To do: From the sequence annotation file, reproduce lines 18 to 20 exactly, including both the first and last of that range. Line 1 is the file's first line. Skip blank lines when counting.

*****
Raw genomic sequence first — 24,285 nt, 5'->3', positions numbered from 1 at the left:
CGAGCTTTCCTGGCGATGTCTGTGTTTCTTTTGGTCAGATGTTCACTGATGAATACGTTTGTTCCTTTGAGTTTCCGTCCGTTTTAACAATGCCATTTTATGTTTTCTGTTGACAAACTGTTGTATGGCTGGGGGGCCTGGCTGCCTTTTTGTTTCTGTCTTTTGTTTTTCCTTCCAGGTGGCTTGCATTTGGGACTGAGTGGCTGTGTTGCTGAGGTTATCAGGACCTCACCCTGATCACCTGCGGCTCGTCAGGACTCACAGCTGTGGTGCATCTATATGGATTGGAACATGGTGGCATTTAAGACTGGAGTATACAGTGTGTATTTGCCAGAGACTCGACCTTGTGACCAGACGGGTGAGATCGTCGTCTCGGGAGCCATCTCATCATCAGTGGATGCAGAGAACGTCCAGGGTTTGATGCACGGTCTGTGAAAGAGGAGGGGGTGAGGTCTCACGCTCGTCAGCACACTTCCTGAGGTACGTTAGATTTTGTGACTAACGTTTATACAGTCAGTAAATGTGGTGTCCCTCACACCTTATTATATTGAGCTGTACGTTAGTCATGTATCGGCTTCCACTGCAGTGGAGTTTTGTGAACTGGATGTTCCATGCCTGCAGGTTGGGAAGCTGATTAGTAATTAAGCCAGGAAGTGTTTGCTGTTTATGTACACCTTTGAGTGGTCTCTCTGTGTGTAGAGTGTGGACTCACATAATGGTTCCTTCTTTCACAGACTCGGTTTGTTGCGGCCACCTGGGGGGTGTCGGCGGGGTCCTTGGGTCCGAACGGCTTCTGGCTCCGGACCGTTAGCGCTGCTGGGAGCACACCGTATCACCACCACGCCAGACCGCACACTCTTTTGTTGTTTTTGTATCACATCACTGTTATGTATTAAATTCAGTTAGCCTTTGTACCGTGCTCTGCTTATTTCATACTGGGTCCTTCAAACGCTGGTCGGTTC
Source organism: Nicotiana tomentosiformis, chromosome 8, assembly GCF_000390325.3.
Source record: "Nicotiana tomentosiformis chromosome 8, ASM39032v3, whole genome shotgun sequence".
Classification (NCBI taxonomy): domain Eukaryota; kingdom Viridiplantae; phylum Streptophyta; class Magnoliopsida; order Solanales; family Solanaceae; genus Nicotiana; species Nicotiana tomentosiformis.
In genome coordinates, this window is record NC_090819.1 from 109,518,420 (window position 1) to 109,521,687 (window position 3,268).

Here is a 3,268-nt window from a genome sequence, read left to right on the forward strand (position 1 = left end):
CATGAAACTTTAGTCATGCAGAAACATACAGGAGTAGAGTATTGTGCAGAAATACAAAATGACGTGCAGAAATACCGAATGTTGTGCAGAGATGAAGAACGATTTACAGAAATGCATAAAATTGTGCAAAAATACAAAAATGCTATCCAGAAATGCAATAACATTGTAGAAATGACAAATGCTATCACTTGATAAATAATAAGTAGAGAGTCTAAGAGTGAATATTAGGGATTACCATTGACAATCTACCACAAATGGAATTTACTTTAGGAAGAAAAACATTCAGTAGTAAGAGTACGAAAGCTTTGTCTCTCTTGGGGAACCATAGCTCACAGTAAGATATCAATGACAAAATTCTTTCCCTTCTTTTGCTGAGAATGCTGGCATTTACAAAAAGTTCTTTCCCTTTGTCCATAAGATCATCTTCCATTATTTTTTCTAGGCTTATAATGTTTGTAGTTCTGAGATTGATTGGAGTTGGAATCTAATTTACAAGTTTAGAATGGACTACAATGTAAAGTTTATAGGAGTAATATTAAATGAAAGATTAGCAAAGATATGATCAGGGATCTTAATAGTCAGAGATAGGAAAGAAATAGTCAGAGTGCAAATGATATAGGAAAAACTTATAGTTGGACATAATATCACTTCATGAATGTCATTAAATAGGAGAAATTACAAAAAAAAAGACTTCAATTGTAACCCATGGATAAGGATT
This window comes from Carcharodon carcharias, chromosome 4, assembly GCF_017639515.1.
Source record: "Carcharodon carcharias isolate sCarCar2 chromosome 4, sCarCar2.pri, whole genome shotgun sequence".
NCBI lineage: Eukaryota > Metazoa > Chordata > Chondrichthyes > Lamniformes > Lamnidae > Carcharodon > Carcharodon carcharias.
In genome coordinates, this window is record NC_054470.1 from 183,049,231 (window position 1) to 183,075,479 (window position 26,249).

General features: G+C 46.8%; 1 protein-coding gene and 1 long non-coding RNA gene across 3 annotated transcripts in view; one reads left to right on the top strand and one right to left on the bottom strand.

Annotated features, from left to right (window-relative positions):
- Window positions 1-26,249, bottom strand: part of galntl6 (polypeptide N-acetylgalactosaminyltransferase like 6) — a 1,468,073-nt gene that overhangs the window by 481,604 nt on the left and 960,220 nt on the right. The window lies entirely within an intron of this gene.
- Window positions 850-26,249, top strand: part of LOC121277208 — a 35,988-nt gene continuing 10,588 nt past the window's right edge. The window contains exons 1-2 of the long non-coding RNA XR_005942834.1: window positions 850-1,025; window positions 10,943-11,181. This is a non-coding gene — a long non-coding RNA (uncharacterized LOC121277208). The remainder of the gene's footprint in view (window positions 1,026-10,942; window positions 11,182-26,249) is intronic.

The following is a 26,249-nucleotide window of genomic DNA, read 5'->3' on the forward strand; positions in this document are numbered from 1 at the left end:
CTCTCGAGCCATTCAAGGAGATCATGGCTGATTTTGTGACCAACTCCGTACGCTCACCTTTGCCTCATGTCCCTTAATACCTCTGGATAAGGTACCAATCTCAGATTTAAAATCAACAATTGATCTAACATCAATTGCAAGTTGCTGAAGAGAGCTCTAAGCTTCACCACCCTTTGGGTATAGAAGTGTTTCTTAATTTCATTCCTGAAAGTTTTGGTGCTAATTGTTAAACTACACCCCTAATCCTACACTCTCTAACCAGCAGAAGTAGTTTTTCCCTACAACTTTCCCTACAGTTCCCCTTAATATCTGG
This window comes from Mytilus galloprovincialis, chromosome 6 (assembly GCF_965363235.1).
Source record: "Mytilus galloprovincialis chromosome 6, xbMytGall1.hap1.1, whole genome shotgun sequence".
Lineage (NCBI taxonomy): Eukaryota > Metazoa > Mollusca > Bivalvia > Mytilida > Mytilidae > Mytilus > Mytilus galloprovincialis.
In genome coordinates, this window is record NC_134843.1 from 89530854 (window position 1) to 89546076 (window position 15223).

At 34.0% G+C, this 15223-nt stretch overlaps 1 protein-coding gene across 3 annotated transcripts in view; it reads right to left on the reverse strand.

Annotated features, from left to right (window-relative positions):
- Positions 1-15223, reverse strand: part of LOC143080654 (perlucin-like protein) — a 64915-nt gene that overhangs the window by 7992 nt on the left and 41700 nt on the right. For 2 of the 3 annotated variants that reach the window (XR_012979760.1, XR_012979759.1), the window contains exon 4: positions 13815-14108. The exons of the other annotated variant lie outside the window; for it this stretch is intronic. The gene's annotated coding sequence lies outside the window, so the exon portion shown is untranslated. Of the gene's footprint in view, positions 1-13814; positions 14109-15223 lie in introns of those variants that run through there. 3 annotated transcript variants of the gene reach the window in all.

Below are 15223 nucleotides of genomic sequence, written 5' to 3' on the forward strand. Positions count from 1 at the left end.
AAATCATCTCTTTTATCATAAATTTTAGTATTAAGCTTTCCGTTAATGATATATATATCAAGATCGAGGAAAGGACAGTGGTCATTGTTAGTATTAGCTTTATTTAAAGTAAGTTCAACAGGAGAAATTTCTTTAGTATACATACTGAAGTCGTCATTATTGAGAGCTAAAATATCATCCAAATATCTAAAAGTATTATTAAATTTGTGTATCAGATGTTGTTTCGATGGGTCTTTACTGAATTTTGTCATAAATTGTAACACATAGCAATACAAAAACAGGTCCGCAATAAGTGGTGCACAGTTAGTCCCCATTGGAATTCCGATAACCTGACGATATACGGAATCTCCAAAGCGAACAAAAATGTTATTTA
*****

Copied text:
CTCTCGAGCCATTCAAGGAGATCATGGCTGATTTTGTGACCAACTCCGTACGCTCACCTTTGCCTCATGTCCCTTAATACCTCTGGATAAGGTACCAATCTCAGATTTAAAATCAACAATTGATCTAACATCAATTGCAAGTTGCTGAAGAGAGCTCTAAGCTTCACCACCCTTTGGGTATAGAAGTGTTTCTTAATTTCATTCCTGAAAGTTTTGGTGCTAATTGTTAAACTACACCCCTAATCCTACACTCTCTAACCAGCAGAAGTAGTTTTTCCCTACAACTTTCCCTACAGTTCCCCTTAATATCTGG
This window comes from Mytilus galloprovincialis, chromosome 6 (assembly GCF_965363235.1).
Source record: "Mytilus galloprovincialis chromosome 6, xbMytGall1.hap1.1, whole genome shotgun sequence".